If I might add to frob's suggestion, your game idea isn't overly ambitious and is absolutely something you will be able to achieve if you put in the work.  It's just not something you should attempt as your first project.


By choosing small and simple projects first you can practice the basic skills and learn the things that are common to all games without getting bogged down by the specifics of your main idea.  It'll be easier to learn, and you won't be unhappy with the results of your project because it isn't your dream game.  You can then move on to your proper project with a better handle on the basic skills of development and a better idea of how to approach it.



As for suggestions of engines, etc., if you check the faq and do some searching the answers given to any other beginner are likely to apply to you as well, but if you want specific suggestions tailored to your needs we'll really need some more information to make informed suggestions:

  • Do you have any prior experience with development outside of games?  If so, what have you used?
  • Do you have a budget for buying tools, or do you need or want to stick to free options?
  • What target platform(s) do you want to aim for with your idea?

#5235967 Do you comment Above or Below your code?

Posted by jbadams on 20 June 2015 - 10:27 PM

As with the above two posters, a short comment about an individual line goes alongside, and larger comments go above.


It's extremely uncommon to find comments below a section of code, and if I came across such a thing it would probably take me a moment to figure out exactly what was going on.  You shouldn't go against common conventions without a very good reason for doing so.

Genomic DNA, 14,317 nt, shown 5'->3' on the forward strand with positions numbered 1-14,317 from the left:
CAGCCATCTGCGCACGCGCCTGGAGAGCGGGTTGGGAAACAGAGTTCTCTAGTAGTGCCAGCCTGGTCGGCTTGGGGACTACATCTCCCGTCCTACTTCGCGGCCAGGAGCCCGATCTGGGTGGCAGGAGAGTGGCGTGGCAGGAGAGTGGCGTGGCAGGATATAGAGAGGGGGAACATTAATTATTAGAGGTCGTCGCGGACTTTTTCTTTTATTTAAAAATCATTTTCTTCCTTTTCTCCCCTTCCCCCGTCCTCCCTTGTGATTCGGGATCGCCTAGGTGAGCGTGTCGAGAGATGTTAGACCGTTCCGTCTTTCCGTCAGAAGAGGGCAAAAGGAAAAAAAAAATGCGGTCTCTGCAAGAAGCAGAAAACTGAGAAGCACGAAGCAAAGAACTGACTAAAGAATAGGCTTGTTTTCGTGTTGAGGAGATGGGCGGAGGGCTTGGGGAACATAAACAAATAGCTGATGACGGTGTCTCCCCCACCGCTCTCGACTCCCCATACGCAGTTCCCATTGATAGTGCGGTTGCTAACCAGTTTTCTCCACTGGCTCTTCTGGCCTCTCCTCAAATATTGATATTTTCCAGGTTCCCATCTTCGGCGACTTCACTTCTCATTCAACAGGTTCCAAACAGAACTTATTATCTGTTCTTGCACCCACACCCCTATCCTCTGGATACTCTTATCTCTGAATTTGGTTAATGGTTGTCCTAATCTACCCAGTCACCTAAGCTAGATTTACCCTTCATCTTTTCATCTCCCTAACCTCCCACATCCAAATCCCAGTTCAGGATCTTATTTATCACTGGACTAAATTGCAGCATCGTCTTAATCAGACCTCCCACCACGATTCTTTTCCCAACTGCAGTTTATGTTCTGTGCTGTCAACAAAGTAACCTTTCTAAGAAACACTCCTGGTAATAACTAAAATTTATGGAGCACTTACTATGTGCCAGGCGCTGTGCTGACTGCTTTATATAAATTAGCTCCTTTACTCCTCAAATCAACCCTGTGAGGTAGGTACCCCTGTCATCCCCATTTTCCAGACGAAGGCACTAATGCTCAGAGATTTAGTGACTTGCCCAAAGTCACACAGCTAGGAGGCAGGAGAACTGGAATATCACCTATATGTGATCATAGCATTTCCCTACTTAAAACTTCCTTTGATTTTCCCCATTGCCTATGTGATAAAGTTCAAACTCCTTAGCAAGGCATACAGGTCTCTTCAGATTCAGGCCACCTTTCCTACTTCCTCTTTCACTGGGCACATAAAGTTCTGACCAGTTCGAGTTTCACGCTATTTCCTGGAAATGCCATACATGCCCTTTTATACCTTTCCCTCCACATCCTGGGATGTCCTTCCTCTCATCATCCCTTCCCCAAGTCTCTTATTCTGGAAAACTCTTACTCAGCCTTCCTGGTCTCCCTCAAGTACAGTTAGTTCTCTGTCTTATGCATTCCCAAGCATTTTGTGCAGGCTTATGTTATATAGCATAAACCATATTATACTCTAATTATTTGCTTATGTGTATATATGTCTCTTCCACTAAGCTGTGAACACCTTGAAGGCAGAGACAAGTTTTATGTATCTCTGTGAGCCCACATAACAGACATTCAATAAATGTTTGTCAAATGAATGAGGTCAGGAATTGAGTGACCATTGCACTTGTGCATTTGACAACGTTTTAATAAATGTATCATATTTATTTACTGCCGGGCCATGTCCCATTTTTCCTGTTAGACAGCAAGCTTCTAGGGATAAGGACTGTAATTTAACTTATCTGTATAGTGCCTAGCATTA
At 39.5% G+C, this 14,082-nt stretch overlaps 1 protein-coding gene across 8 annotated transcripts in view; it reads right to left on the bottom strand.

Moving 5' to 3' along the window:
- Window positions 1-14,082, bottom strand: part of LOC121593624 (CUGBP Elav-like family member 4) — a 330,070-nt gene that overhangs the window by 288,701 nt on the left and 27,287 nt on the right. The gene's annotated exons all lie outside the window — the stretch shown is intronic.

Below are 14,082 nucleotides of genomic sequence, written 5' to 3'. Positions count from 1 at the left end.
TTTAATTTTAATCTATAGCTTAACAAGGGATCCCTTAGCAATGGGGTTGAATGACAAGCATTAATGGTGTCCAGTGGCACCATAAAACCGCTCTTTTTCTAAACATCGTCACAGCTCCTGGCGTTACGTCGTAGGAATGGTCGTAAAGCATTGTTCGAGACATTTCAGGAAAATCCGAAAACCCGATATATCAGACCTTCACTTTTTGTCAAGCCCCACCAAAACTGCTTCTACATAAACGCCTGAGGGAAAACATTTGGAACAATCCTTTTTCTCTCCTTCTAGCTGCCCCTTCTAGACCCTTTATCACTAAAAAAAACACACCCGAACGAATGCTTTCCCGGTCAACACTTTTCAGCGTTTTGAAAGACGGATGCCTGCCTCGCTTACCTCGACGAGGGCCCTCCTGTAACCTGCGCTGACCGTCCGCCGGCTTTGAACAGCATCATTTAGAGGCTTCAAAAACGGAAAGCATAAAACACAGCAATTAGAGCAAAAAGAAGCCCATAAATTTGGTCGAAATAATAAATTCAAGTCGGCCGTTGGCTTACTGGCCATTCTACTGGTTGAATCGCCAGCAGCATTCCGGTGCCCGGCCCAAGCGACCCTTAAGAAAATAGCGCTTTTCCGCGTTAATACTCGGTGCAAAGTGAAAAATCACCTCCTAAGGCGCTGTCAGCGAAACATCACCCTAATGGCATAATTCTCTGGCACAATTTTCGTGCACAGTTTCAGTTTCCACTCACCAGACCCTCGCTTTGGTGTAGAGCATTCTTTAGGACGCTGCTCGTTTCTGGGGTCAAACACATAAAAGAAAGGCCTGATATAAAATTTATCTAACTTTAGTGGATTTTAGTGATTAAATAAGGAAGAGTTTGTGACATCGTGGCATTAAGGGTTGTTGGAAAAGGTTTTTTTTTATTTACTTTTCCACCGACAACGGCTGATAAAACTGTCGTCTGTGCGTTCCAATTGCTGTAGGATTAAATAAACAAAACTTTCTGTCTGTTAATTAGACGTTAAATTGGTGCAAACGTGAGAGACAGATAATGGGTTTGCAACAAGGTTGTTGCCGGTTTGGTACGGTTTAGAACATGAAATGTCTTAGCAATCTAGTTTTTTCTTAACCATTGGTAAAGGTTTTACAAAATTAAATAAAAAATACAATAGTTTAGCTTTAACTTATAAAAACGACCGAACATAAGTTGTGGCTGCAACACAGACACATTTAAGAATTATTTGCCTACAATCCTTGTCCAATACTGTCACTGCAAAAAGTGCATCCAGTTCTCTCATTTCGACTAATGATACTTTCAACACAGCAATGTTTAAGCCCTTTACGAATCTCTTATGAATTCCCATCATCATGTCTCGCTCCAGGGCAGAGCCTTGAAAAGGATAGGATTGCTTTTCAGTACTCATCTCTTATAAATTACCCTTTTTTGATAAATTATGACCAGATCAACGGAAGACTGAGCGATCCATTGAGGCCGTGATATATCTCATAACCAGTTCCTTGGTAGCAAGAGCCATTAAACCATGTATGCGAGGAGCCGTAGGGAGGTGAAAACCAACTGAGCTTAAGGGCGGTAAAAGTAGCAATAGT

I haven't voted in your poll because it wasn't really possible to express both above and alongside but not below.

#5235944 Tiny Serialization Library

Posted by jbadams on 20 June 2015 - 06:56 PM

Well... there is a trick to avoid most of the work...

Any chance you care to expand on that so that EDI and others might benefit?

#5235432 Beginner in programming and game development!

Posted by jbadams on 18 June 2015 - 03:58 AM

but isn't unity for designers??
I don't know ,but should a programmer  use unity??

Unity is for people who want to finish games.  Unless you're using a third-party add-on for visual scripting you still need to program to make games with Unity, so it's absolutely fine.


If you're looking for alternatives you might also try using Unreal Engine.



If you want to experience lower level programming go right ahead and use a library such as MonoGame, SFML, SDL, etc., but there's no reason not to continue using Unity if you're doing well with it so far.



Especially given you mention not getting into "hardcore development" I think just continuing to make games is probably the best option for you.

#5234254 Writing a contract - ensuring everybody's interest.

Posted by jbadams on 11 June 2015 - 04:57 AM

You could give do contract() a go -- it's a free service that allows you to generate a plain language (i.e. not legalese) contract by selecting options and filling blanks.  I wouldn't call it "bullet proof", but it's a fairly well respected service created by a group of experienced developers with the help of industry lawyers.